Intracellular calcium changes in rat aortic smooth muscle cells in response to fluid flow

Ritu Sharma, Clare E. Yellowley, Mete Civelek, Kristy Ainslie, Louis Hodgson, John M. Tarbell, Henry J. Donahue

Research output: Contribution to journalArticlepeer-review

10 Scopus citations


Vascular smooth muscle cells (VSM) are normally exposed to transmural fluid flow shear stresses, and after vascular injury, blood flow shear stresses are imposed upon them. Since Ca2+ is a ubiquitous intracellular signaling molecule, we examined the effects of fluid flow on intracellular Ca2+ concentration in rat aortic smooth muscle cells to assess VSM responsiveness to shear stress. Cells loaded with fura 2 were exposed to steady flow shear stress levels of 0.5-10.0 dyn/cm2 in a parallel-plate flow chamber. The percentage of cells displaying a rise in cytosolic Ca2+ ion concentration ([Ca2+]i) increased in response to increasing flow, but there was no effect of flow on the ([Ca2+]i) amplitude of responding cells. Addition of Gd3+ (10 μM) or thapsigargin (50 nM) significantly reduced the percentage of cells responding and the response amplitude, suggesting that influx of Ca2+ through ion channels and release from intracellular stores contribute to the rise in ([Ca2+]i) in response to flow. The addition of nifedipine (1 or 10 μM) or ryanodine (10 μM) also significantly reduced the response amplitude, further defining the role of ion channels and intracellular stores in the Ca2+ response.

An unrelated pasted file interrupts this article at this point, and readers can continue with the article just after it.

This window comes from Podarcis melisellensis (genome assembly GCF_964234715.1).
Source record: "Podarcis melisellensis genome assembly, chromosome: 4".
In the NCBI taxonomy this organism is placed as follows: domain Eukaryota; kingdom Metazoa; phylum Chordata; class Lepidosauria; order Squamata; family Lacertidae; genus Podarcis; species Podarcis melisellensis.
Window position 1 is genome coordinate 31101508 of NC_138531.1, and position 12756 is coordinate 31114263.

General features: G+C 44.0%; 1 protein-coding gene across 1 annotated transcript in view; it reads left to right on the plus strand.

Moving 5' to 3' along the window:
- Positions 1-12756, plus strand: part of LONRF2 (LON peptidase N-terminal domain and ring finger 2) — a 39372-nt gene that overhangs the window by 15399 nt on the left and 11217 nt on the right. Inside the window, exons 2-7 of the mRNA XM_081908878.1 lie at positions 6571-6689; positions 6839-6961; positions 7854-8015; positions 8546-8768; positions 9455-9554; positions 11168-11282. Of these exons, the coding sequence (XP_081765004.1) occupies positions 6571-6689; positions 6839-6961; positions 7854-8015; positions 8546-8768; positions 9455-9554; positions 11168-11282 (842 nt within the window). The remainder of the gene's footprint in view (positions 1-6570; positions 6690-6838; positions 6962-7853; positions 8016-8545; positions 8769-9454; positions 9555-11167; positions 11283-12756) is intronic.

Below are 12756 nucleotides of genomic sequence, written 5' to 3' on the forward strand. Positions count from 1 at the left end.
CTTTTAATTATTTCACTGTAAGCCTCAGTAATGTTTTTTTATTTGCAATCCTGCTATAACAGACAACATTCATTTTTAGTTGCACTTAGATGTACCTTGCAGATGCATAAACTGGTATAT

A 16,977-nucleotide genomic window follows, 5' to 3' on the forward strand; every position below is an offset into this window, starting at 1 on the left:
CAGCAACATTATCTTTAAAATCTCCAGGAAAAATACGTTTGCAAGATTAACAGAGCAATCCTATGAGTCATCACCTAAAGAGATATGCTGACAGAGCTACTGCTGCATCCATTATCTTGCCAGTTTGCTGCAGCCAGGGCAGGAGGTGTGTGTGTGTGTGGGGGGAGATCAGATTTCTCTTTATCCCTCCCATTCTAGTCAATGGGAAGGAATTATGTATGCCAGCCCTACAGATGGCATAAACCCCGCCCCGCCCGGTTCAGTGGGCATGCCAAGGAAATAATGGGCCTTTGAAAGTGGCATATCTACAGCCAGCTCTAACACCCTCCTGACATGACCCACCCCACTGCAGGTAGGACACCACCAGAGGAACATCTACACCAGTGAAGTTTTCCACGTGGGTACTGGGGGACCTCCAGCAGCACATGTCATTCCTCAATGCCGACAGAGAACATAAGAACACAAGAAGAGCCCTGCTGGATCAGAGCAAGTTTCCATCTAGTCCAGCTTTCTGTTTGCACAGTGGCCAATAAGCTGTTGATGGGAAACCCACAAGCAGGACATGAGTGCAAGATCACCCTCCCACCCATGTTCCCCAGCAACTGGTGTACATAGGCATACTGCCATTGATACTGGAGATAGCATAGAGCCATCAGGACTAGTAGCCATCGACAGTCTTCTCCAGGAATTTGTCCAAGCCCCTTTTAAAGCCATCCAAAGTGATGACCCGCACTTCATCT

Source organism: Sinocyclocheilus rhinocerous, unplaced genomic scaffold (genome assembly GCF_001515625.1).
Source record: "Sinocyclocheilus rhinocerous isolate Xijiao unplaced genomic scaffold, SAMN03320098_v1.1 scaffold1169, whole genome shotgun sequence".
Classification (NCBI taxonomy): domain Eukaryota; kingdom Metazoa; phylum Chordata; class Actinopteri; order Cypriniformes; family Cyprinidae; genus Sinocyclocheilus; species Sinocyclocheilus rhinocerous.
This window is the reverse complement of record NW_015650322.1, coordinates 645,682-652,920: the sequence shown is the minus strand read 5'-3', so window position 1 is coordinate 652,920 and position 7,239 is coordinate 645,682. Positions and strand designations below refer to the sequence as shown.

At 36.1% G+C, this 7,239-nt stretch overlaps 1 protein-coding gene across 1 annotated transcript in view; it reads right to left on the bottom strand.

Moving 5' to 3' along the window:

Original languageEnglish (US)
Pages (from-to)371-378
Number of pages8
JournalAnnals of Biomedical Engineering
Issue number3
StatePublished - 2002
Externally publishedYes


  • Intracellular Ca
  • Myogenic tone
  • Shear stress
  • Smooth muscle cells
  • Stretch-activated channels

ASJC Scopus subject areas

  • Biomedical Engineering


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